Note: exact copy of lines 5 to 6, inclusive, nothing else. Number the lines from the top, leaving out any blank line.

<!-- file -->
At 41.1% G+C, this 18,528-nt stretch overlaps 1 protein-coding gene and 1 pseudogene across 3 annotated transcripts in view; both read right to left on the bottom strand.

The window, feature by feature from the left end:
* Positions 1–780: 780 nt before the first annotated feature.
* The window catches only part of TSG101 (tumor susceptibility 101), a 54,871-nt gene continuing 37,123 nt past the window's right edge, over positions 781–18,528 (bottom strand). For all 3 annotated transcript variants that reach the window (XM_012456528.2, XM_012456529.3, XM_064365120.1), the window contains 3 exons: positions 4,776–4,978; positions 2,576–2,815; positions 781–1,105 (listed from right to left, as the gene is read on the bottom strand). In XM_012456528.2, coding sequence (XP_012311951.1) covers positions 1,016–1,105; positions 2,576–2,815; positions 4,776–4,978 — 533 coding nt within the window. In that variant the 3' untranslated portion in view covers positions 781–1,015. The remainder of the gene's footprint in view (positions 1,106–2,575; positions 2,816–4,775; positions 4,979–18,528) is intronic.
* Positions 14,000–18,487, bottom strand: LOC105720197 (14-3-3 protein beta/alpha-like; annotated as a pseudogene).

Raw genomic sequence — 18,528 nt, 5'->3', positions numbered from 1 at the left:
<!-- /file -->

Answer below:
* Positions 14,000–18,487, bottom strand: LOC105720197 (14-3-3 protein beta/alpha-like; annotated as a pseudogene).

Raw genomic sequence — 18,528 nt, 5'->3', positions numbered from 1 at the left: